Perhaps, on the other hand, Warhol had more in mind than mere image: for all his greatness, Reed is not much of a singer, whereas Nico is a magnificent one. But could even Warhol have known that she would turn out to be the darkest of them all? It wasn’t long after she left the Velvets that Nico began her lifelong project of deconstructing her beauty—paradoxically rejecting the very thing that had brought her this far. Her eighties band mate James Young says she did it for art—or, in other words, so she would be taken seriously as an artist. Or maybe it was just the heroin. In any event, glorying in her rotting teeth and poor hygiene, the former Vogue model soon settled on what would become her standard anti-fashion outfit, covering herself head to toe in long black garb, including a long skirt and coat even in summer, and clunky motorcycle boots, letting her hair revert to its natural brown shade, or else dying it a severe black.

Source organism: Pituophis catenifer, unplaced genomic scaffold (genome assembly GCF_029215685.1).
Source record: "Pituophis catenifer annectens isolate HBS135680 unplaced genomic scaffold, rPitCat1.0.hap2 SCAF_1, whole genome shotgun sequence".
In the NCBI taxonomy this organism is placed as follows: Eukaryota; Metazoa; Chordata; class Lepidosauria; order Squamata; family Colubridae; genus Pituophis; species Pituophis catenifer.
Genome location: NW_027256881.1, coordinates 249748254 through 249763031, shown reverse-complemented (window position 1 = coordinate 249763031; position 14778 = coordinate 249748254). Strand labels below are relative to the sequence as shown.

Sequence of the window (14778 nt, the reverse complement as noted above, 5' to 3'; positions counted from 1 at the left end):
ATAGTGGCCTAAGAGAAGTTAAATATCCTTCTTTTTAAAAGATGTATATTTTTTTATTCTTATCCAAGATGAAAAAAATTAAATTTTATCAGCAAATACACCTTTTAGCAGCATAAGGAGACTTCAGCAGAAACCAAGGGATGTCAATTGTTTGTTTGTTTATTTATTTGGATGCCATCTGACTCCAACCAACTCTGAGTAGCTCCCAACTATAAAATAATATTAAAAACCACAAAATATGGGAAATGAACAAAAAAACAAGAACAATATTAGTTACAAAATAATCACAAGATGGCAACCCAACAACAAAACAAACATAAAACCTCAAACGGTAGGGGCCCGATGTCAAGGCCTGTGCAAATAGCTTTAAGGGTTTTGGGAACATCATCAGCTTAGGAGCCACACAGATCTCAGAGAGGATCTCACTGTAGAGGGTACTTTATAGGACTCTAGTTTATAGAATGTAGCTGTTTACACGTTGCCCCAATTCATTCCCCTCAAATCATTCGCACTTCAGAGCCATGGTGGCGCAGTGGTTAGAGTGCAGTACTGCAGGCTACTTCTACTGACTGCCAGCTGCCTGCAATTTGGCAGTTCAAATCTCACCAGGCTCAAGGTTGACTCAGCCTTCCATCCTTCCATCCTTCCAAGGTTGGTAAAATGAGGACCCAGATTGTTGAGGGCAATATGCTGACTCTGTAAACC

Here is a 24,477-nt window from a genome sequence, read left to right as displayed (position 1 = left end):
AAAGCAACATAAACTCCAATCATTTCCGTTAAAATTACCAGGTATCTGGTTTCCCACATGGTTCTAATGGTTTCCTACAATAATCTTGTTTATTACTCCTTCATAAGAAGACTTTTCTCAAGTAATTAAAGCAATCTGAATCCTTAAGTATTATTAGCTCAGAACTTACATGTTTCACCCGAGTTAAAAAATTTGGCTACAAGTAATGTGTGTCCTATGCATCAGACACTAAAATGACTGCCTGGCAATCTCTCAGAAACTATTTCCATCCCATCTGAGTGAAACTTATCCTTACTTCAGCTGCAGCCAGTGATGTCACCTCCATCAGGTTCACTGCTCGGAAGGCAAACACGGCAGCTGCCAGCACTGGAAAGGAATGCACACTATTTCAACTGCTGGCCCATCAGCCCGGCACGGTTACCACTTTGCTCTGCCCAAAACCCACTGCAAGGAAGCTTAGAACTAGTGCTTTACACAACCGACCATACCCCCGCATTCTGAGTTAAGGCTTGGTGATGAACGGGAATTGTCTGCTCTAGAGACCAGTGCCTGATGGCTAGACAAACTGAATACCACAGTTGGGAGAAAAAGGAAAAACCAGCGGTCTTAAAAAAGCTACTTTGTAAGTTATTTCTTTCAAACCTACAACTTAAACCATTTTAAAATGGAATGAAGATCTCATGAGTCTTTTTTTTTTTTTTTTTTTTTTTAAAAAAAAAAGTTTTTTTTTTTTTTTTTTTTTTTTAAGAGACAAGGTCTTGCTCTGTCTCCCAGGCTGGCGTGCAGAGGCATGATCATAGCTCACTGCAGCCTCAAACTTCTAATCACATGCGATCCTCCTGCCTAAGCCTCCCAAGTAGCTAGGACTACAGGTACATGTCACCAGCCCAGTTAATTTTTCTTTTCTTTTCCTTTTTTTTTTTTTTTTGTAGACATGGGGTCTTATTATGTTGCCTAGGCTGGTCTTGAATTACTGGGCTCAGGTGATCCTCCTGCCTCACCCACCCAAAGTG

The Velvets may not have sold many albums, at least initially, but Nico’s solo track record was even worse. After record company executives tried in vain to package her as a hippie folk singer on her first solo album, Chelsea Girl, which she abominated (though it contains the five leftover Velvet Underground songs that constitute some of her best work), Nico was pretty much left to her own eccentric devices. Her more representative second album, The Marble Index, for which she learned to play the harmonium—accompanying herself on this organ-like instrument like some kind of reverse Phantom of the Opera—is dark, strange, eerie, and tortured, and not for the faint of heart. “We couldn’t listen to it all the way through,” John Cale, Nico’s former Velvets band member and the producer of the album says, “She was really in pain… It kind of made us want to slit our wrists. After it was finished, we genuinely thought people might kill themselves. The Marble Index isn’t a record you listen to. It’s a hole you fall into.” Critics, all of them struck by the decline of Nico’s legendary beauty, delivered the near universal verdict: gloomy, depressing music sung by a gloomy, depressing nutcase with an old, leaky harmonium. Not to be deterred, marketing geniuses at the record company tried to turn this sentiment to advantage, marketing a later Nico album, The End, with the tagline: “Why Waste Time Committing Suicide When You Could Buy This Album.”